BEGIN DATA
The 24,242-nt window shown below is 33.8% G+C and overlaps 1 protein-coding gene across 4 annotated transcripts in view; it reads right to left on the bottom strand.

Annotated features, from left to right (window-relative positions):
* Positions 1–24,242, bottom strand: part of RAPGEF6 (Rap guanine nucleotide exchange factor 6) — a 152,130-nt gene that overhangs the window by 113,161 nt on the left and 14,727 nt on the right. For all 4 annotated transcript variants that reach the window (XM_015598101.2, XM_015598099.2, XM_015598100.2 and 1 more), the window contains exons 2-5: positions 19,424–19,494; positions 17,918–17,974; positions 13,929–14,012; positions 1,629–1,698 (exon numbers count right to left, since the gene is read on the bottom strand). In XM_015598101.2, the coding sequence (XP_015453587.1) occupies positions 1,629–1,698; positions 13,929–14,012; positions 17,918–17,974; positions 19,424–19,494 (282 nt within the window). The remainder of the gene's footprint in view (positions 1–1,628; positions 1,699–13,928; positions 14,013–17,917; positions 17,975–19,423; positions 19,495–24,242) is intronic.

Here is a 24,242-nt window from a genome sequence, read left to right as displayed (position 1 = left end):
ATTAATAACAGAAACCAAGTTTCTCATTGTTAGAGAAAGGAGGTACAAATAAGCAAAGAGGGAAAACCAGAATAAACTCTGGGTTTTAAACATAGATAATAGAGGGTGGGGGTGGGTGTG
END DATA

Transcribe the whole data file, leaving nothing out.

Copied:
The 24,242-nt window shown below is 33.8% G+C and overlaps 1 protein-coding gene across 4 annotated transcripts in view; it reads right to left on the bottom strand.

Annotated features, from left to right (window-relative positions):
* Positions 1–24,242, bottom strand: part of RAPGEF6 (Rap guanine nucleotide exchange factor 6) — a 152,130-nt gene that overhangs the window by 113,161 nt on the left and 14,727 nt on the right. For all 4 annotated transcript variants that reach the window (XM_015598101.2, XM_015598099.2, XM_015598100.2 and 1 more), the window contains exons 2-5: positions 19,424–19,494; positions 17,918–17,974; positions 13,929–14,012; positions 1,629–1,698 (exon numbers count right to left, since the gene is read on the bottom strand). In XM_015598101.2, the coding sequence (XP_015453587.1) occupies positions 1,629–1,698; positions 13,929–14,012; positions 17,918–17,974; positions 19,424–19,494 (282 nt within the window). The remainder of the gene's footprint in view (positions 1–1,628; positions 1,699–13,928; positions 14,013–17,917; positions 17,975–19,423; positions 19,495–24,242) is intronic.

Here is a 24,242-nt window from a genome sequence, read left to right as displayed (position 1 = left end):
ATTAATAACAGAAACCAAGTTTCTCATTGTTAGAGAAAGGAGGTACAAATAAGCAAAGAGGGAAAACCAGAATAAACTCTGGGTTTTAAACATAGATAATAGAGGGTGGGGGTGGGTGTG